15 January, 2017

A new blog post from a team comprising polar atmosphere and ice chemist Holly Winton, analytical chemist Rebecca Tuckwell and atmospheric and glaciochemist Markus Frey who are working on the Polar plateau as part of the ISOL-ice research project. Read the team’s earlier post here

Halley Station 20/12/2016

In the early hours of the morning, we woke to a magnificent sight of the Brunt Ice Shelf. The RRS Ernest Shackleton moored up alongside the sea ice. A couple Adelie Penguins waddled up to greet us. Ship relief was under way immediately. Our science cargo came off first as priority and we were driven up to Halley Station in a Sno-cat. At Halley Station, Becky and Holly checked and ordered the science cargo at the Skiway for the flights to Kohnen Station and then waited for a suitable weather window for Markus to fly across from Rothera.

Landscape image of Halley VI station in the background, and the brunt ice-shelf in the foreground.
Halley Research Station

Kohnen Station 10/01/2017

Kohnen Station sits 2800 m above sea level and ~550 km inland from the Antarctic coast. The station is only operated in summer by the Alfred Wegener Institute (AWI) which allows ice core climatology, glaciology and atmospheric chemistry studies to be carried out in the high elevation, remote parts of Dronning Maud Land.

It took four Twin Otter aircraft flights to get the field party (Becky, Markus and Holly) and our 2.5 tons of science cargo to Kohnen Station. The flight from Halley to Kohnen station took 3 hours. We flew over the new Halley 6a station site, the “Halloween crack” in the Brunt Ice Shelf and the Heimefrontfjellea mountain range. Once arrived, it took a couple of days to acclimatise to the high elevation. We have been treated with outstanding German hospitality and cuisine, including Berliner (jam filled buns), Bretzel, Strudel, amazing selection of sweet treats (Hanuta, Ritter Sport, Haribo) and soups (Maultaschen, Eierfetzen), smoked salmon from Bremerhaven … Guten Appetit!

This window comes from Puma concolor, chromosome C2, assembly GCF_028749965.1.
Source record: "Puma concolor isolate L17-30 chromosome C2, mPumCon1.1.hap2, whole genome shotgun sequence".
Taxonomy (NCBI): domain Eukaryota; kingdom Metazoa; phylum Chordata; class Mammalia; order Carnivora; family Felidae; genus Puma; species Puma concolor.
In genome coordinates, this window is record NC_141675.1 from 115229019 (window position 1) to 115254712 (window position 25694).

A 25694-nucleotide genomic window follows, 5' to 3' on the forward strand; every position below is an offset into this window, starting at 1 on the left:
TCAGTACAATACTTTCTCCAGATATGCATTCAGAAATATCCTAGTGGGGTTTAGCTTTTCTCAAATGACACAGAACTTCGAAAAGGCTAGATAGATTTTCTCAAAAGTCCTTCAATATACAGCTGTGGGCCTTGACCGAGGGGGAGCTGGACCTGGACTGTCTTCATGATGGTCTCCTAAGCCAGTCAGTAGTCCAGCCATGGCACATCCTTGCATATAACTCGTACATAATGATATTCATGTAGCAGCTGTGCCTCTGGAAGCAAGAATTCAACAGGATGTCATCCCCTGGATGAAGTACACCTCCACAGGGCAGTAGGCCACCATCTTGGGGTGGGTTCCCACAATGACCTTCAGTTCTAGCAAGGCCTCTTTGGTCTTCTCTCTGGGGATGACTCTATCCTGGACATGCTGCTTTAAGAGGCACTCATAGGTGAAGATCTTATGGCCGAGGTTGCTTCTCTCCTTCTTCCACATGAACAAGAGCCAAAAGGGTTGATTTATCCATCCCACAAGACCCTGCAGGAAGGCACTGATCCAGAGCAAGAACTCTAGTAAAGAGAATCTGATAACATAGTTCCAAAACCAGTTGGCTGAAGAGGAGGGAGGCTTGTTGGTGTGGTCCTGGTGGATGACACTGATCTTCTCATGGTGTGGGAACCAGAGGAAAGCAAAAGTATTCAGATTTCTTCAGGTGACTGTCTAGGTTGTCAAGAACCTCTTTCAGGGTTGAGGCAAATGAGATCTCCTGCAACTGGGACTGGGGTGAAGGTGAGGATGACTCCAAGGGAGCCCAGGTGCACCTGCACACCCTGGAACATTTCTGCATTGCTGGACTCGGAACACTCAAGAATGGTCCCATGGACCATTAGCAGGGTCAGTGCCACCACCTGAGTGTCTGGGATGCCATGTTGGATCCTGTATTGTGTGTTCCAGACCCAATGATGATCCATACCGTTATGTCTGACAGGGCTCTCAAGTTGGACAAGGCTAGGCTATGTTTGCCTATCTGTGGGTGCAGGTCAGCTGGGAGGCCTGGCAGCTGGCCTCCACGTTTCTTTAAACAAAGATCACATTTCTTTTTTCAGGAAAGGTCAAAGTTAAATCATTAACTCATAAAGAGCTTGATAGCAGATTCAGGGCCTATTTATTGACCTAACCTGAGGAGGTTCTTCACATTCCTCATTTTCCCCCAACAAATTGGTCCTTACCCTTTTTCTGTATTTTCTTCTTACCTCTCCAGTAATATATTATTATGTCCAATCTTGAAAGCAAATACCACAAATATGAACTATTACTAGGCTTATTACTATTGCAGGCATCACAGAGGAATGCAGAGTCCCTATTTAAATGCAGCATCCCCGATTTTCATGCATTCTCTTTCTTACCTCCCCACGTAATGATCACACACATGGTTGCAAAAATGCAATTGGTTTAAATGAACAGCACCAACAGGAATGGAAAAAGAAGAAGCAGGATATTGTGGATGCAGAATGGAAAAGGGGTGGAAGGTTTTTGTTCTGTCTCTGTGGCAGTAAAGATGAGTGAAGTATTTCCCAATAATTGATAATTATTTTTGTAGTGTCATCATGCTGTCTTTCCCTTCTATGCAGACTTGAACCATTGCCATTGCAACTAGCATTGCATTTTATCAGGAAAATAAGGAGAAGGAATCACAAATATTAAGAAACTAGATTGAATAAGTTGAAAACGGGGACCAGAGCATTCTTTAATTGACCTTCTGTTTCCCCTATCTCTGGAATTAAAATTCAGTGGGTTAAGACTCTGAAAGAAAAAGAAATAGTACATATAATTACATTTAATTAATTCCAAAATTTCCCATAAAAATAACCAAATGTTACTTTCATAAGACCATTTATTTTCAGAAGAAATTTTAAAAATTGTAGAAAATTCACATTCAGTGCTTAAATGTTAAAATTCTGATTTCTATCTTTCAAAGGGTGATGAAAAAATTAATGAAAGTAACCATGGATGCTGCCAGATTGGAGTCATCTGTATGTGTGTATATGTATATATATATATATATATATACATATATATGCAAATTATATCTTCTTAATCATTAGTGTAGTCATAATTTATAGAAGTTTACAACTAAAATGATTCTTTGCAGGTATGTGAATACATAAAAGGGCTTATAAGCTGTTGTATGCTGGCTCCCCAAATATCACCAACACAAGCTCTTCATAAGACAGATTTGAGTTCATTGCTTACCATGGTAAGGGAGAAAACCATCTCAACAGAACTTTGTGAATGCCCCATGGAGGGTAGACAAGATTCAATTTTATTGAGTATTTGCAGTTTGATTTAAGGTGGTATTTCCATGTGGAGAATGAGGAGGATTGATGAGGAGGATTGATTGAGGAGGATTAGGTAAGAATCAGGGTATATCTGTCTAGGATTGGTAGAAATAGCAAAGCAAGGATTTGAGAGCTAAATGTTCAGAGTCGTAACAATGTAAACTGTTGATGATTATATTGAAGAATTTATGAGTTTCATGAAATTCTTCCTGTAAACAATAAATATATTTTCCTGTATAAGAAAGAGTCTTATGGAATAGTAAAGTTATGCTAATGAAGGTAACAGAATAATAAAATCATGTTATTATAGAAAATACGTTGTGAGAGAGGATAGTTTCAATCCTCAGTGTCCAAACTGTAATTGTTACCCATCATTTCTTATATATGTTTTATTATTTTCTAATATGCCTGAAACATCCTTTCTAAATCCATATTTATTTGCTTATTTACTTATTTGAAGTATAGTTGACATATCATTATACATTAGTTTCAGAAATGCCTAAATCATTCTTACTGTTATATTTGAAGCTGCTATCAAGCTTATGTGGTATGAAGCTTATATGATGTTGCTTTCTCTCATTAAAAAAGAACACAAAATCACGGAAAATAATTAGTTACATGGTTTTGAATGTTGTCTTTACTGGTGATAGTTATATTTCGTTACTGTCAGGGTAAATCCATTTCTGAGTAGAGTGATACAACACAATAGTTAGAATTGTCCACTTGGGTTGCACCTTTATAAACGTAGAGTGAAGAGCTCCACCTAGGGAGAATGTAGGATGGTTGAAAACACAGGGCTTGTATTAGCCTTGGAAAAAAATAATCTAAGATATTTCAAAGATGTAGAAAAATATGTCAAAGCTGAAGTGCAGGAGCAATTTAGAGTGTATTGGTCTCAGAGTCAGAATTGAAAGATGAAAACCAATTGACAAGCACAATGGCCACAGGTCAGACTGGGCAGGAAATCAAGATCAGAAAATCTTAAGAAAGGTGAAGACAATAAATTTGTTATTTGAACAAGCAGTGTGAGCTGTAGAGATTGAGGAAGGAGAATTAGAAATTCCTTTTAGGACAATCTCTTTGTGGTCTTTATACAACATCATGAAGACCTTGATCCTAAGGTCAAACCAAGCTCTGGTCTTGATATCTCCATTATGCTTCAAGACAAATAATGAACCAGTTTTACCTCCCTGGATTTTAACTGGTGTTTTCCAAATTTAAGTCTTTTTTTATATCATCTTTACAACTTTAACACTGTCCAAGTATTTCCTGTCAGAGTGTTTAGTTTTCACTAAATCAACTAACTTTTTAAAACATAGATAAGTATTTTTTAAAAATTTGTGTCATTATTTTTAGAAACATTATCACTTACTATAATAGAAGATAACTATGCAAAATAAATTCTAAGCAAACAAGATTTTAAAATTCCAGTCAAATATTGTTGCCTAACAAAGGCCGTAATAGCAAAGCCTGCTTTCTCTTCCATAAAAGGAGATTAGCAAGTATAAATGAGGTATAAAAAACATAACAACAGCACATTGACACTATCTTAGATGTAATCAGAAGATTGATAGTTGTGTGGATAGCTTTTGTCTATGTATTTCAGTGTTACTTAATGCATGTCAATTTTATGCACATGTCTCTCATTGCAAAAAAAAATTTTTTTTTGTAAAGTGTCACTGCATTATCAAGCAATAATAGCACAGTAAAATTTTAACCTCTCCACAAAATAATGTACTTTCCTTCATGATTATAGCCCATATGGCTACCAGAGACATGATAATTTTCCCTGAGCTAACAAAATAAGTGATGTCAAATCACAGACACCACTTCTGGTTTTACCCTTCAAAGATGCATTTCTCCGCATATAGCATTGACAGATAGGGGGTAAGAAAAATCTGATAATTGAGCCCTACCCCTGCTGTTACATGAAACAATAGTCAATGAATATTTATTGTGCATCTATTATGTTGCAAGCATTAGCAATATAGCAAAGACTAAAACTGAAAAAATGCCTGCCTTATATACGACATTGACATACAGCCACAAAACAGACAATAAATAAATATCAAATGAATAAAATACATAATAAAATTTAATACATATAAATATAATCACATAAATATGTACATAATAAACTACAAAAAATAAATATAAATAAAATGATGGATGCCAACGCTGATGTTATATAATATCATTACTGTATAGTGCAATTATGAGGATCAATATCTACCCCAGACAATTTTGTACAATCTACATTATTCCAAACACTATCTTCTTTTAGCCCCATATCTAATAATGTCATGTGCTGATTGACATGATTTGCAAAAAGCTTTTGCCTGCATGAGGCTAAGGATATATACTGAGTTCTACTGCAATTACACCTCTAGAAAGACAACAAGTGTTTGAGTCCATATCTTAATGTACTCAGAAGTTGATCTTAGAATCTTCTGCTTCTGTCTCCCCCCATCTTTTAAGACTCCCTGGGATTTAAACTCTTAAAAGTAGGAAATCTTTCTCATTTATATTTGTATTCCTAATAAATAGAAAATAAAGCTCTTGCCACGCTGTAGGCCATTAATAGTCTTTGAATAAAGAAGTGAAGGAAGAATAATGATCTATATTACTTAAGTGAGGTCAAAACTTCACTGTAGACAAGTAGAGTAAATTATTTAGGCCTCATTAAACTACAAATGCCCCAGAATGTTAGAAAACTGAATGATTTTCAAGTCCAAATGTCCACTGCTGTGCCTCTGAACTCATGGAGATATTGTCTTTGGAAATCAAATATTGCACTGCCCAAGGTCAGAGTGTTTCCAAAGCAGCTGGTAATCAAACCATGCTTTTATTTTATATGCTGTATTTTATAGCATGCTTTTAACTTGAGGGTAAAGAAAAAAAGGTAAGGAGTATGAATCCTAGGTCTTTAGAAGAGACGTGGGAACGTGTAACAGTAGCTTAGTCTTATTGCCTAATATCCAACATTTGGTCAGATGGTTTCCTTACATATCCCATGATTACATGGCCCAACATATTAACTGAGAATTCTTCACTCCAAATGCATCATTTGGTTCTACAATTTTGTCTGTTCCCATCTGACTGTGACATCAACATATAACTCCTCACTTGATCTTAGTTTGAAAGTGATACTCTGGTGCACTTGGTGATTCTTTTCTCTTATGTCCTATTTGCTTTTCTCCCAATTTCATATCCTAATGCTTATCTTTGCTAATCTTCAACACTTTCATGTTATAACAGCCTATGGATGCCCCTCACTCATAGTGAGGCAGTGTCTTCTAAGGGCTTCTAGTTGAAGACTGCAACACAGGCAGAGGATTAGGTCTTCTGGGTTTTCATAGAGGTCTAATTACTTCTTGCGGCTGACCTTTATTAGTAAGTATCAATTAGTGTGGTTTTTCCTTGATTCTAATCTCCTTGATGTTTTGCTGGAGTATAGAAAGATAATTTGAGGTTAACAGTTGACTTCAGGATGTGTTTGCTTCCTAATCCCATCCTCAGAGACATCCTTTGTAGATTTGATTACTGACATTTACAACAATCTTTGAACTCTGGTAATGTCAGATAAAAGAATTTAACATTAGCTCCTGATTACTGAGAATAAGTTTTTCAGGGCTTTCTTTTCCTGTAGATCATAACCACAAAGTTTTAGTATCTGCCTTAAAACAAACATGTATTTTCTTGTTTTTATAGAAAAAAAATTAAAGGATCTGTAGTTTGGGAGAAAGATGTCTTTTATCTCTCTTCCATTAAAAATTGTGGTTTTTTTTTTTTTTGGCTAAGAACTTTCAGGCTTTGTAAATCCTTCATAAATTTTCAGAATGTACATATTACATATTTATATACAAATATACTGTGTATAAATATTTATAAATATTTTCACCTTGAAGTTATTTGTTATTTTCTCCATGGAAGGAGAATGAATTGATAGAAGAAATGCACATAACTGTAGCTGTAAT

We have set up a suite of atmospheric instruments at the “flux site” in the clean air sector which is approx. 350 m from the main station. The atmospheric instruments are monitoring nitrogen oxides, ozone, turbulent flux and down welling irradiance and will run for the whole duration of the campaign. We have also been taking daily aerosol and surface snow samples.

Over the past few days we have put up the Weatherhaven ice core drilling tent at 1km from the main station, assembled the drill and drilled already 43 m of ice core. Kohnen Station mountaineers and carpenters, Stefan and Christian, were amazing help erecting the Weatherhaven tent with additional manpower from Kohnen to anchor the drill mast. Our aim is to drill 120 m of ice which will provide an atmospheric archive of the last 1000 years. This period will go way beyond the instrumental record of stratospheric ozone and allow us to improve our understanding of the natural causes of stratospheric ozone variations during the pre-industrial.